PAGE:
It’s not really about the comics. It’s obviously not about the people who actually enjoy them. They’re no different than Transformers. Just parts you can put together into a blockbuster movie. And Comic Con is where some of the IP sources show up.

Comic Con is a place where you go to wear your Slave Leia costume and hope G4 notices you and a place to hear the latest news about Twilight.

Filk of the Week – Return of the King

Tom Smith’s King may not be the one you expect returning…

Aaron Sorkin vs The Internet

If you remember last year stuff, Aaron Sorkin was the brilliant screenwriter who turned a dork who made a social networking site into some sort of cultural touchstone with a script that was mostly made up, but a lot of people mistook for the real thing. I’m talking about The Social Network of course, which was what Anti-Trust would have been with worse actors and a 100 million worth of publicity.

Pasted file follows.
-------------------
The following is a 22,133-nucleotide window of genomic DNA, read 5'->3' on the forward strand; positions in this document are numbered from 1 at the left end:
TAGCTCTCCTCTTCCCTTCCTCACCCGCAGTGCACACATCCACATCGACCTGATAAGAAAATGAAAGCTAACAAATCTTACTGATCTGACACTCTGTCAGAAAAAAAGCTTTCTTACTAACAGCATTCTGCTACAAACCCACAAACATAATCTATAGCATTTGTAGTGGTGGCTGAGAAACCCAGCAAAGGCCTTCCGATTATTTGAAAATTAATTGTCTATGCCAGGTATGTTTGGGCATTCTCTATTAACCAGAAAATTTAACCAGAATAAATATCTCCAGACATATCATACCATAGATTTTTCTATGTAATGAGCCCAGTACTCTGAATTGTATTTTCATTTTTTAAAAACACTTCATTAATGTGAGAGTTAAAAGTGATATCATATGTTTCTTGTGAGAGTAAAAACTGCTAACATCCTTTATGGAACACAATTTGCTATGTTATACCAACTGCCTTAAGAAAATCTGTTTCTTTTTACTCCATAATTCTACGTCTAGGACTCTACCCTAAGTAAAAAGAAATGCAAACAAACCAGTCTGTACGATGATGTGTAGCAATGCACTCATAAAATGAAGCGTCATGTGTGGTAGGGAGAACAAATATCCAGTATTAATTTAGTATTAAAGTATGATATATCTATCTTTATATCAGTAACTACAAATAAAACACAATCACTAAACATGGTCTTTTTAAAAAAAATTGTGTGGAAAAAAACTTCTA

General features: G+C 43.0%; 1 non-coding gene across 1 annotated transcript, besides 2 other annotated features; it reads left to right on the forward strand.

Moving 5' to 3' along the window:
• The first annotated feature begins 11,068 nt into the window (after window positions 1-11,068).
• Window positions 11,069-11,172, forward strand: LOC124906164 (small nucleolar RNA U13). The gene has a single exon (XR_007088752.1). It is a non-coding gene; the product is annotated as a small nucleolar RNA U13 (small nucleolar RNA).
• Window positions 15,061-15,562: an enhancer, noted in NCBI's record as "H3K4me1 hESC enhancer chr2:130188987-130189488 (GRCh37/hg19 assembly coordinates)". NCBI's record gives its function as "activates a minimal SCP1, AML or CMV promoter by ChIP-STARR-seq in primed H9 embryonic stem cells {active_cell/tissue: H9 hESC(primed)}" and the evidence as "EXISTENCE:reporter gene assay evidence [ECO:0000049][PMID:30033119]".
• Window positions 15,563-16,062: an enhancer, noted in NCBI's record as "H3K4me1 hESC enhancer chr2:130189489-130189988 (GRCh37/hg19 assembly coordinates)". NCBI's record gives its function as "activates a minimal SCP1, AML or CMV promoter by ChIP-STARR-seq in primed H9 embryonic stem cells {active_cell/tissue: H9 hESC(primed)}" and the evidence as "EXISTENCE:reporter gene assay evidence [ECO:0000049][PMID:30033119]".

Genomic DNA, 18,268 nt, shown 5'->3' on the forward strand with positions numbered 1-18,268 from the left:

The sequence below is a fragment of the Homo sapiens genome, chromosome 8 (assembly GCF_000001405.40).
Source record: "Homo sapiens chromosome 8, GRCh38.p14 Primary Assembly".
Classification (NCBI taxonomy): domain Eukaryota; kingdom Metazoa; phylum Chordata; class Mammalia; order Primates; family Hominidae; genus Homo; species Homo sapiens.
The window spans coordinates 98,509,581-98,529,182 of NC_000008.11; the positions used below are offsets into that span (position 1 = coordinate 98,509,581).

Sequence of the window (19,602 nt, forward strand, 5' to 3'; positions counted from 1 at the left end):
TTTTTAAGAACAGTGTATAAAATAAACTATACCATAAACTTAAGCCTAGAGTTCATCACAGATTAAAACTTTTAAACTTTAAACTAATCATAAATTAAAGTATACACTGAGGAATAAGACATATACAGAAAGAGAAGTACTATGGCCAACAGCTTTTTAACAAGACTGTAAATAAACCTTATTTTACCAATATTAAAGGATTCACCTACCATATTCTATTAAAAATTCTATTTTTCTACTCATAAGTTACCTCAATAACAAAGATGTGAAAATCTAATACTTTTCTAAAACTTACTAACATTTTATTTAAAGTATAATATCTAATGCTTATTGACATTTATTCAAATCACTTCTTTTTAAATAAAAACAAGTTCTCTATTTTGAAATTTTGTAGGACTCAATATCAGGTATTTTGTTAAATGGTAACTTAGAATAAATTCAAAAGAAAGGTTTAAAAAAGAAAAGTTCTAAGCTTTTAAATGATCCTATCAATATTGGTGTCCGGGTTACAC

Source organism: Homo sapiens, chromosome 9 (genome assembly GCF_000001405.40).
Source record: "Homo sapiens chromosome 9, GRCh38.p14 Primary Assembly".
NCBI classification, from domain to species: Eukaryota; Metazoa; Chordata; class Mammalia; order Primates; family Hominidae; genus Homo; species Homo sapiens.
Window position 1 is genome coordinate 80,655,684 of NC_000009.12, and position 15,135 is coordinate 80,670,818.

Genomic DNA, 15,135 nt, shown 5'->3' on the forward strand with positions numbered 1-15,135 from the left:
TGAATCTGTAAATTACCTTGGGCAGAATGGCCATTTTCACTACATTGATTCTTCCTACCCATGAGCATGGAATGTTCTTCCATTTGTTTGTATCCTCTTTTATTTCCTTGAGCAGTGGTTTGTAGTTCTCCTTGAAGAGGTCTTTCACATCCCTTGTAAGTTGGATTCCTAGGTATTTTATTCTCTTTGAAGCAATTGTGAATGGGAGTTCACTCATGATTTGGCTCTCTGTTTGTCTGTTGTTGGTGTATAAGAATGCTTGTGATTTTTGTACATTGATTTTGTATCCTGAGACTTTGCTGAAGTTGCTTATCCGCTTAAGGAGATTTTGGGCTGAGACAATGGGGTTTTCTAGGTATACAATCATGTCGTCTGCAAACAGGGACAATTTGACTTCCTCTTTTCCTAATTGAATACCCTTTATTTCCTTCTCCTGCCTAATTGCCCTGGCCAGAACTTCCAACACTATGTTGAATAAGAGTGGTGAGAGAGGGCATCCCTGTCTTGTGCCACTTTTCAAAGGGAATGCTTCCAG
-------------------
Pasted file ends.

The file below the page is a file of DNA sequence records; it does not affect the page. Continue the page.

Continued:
So why does Aaron Sorkin hate the internet so much, and why did he jump at the opportunity to discuss a topic he doesn’t understand, just to smear someone he never met. Take a trip back in time to 2007. Yes I said 2007.

“This was nonsense,” he went on. “The Los Angeles Times should be ashamed of itself!”Next Sorkin ridiculed the whole idea that bloggers — many of whom come from parts unknown, bearing grudges, perhaps, and not always a reliable sense of who they are and what they’re really after — be taken more seriously in the mainstream media than any random josephine walking down Main Street. “An enormous rise in amateurism,” Sorkin said of the blogosphere. “And everyone’s voice oughtn’t be equal.”

And that’s what Facebook does. It makes people equal. And Twitter and the whole internet.

But Sorkin was pissed because Studio 60 was being ridiculed and NBC didn’t have the money that Sony put into convincing people that watching Jesse Eisenberg read lines like a caffeine freak wasn’t a joke.